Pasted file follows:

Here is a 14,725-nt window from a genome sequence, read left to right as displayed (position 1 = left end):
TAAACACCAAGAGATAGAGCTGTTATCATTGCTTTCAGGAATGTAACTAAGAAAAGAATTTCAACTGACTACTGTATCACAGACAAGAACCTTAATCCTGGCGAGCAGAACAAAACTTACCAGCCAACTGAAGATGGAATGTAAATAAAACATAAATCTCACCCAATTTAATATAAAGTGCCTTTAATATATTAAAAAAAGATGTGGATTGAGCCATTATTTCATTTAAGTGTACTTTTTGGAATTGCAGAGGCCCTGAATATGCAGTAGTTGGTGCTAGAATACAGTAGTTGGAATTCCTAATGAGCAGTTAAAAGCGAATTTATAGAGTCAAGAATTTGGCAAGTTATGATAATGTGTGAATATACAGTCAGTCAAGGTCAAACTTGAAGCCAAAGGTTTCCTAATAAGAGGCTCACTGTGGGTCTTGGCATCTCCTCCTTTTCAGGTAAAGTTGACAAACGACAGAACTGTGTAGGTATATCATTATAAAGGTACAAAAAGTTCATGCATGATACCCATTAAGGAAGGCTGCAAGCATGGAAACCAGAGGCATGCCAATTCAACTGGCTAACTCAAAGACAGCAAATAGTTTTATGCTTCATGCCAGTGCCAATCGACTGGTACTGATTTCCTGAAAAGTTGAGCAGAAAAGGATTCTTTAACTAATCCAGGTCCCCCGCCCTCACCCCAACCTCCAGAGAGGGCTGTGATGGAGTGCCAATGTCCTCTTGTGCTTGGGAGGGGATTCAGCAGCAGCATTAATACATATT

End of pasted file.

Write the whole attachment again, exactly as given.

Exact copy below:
Here is a 14,725-nt window from a genome sequence, read left to right as displayed (position 1 = left end):
TAAACACCAAGAGATAGAGCTGTTATCATTGCTTTCAGGAATGTAACTAAGAAAAGAATTTCAACTGACTACTGTATCACAGACAAGAACCTTAATCCTGGCGAGCAGAACAAAACTTACCAGCCAACTGAAGATGGAATGTAAATAAAACATAAATCTCACCCAATTTAATATAAAGTGCCTTTAATATATTAAAAAAAGATGTGGATTGAGCCATTATTTCATTTAAGTGTACTTTTTGGAATTGCAGAGGCCCTGAATATGCAGTAGTTGGTGCTAGAATACAGTAGTTGGAATTCCTAATGAGCAGTTAAAAGCGAATTTATAGAGTCAAGAATTTGGCAAGTTATGATAATGTGTGAATATACAGTCAGTCAAGGTCAAACTTGAAGCCAAAGGTTTCCTAATAAGAGGCTCACTGTGGGTCTTGGCATCTCCTCCTTTTCAGGTAAAGTTGACAAACGACAGAACTGTGTAGGTATATCATTATAAAGGTACAAAAAGTTCATGCATGATACCCATTAAGGAAGGCTGCAAGCATGGAAACCAGAGGCATGCCAATTCAACTGGCTAACTCAAAGACAGCAAATAGTTTTATGCTTCATGCCAGTGCCAATCGACTGGTACTGATTTCCTGAAAAGTTGAGCAGAAAAGGATTCTTTAACTAATCCAGGTCCCCCGCCCTCACCCCAACCTCCAGAGAGGGCTGTGATGGAGTGCCAATGTCCTCTTGTGCTTGGGAGGGGATTCAGCAGCAGCATTAATACATATT